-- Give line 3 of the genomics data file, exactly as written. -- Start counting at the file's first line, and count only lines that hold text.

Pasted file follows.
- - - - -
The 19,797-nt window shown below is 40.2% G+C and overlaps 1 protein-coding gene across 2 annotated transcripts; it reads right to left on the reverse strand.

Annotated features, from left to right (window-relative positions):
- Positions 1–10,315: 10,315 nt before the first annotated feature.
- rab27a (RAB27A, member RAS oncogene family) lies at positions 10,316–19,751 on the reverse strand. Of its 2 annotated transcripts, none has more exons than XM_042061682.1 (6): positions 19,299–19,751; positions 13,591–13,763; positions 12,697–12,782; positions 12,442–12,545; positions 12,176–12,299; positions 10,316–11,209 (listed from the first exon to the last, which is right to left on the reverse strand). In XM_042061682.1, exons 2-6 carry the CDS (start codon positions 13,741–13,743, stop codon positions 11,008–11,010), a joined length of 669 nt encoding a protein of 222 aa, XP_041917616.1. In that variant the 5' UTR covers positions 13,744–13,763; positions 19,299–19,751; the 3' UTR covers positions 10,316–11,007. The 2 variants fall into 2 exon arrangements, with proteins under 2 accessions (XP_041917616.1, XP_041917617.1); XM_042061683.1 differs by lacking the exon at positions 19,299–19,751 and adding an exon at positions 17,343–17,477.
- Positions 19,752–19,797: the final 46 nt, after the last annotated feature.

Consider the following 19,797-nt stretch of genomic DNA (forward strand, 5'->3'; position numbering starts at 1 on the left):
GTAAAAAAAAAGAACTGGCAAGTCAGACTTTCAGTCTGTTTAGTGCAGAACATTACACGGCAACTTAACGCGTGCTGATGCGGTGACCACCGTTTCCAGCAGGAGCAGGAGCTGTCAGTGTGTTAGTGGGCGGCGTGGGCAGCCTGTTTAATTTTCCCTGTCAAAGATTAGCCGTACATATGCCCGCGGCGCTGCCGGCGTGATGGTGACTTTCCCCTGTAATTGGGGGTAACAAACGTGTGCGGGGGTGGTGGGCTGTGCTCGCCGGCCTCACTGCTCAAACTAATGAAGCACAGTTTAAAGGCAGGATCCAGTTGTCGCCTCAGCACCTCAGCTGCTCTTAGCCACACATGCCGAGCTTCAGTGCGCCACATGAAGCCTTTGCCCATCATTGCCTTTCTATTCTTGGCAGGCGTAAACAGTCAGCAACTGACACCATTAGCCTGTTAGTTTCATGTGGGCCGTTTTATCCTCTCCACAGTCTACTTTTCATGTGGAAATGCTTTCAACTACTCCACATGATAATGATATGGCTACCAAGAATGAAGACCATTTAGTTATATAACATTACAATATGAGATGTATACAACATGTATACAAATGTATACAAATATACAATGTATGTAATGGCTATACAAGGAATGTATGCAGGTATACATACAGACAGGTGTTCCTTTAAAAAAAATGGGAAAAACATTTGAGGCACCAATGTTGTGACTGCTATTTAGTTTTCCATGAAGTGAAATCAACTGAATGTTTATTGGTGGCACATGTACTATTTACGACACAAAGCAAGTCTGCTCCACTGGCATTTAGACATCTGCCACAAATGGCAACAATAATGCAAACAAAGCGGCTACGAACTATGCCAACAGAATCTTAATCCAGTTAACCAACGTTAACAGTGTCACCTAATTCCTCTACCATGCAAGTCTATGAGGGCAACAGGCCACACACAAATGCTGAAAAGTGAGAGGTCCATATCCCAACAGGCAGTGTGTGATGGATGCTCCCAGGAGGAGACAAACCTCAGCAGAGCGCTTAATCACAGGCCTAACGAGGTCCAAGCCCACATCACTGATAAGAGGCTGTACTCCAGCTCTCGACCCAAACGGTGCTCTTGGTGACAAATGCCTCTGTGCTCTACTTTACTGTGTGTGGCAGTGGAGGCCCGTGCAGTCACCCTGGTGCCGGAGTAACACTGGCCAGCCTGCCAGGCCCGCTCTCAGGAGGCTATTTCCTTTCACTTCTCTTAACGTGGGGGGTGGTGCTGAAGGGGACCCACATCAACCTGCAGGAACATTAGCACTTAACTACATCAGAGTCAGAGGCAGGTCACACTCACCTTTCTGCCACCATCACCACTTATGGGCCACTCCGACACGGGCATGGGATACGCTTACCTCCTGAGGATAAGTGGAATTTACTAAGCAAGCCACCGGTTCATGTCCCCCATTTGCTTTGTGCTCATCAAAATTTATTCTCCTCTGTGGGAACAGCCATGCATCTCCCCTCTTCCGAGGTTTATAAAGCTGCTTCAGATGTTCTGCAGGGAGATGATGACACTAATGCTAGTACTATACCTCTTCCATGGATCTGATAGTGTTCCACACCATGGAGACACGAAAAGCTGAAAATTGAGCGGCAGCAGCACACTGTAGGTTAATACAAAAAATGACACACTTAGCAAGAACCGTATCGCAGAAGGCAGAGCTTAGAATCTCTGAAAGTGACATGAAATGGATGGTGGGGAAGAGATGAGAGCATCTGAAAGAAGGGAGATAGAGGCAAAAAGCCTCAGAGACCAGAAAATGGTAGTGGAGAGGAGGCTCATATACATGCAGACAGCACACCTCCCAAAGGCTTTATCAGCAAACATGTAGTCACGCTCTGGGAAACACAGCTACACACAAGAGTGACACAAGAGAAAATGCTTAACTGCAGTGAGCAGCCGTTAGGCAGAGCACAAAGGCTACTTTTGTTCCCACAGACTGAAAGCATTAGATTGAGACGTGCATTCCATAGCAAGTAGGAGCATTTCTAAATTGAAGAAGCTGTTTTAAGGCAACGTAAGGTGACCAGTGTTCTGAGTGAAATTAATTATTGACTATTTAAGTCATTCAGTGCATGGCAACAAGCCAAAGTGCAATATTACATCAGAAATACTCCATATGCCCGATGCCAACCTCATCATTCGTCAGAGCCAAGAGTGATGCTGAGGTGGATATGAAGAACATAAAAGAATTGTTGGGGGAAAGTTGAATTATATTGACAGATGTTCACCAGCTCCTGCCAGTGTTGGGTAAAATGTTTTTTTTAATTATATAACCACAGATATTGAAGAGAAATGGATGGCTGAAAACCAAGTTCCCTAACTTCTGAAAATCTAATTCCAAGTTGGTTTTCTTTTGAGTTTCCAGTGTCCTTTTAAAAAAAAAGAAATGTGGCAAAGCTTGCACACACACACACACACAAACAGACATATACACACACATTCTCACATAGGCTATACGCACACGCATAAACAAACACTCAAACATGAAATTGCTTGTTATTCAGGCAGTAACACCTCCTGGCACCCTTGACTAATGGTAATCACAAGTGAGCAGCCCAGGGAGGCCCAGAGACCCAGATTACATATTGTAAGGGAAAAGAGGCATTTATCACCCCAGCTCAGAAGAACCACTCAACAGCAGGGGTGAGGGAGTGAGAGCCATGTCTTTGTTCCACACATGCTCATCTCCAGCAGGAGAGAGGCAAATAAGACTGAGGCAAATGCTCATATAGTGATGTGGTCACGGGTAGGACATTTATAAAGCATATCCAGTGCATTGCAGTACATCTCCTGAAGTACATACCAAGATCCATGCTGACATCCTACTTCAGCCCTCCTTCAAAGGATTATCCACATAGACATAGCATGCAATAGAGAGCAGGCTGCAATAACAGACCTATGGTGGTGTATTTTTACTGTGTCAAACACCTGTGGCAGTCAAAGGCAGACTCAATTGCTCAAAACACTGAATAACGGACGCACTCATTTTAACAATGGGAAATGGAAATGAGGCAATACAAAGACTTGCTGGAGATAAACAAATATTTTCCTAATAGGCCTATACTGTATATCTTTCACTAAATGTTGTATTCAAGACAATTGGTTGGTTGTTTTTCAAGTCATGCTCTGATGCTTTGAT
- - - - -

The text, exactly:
- Positions 1–10,315: 10,315 nt before the first annotated feature.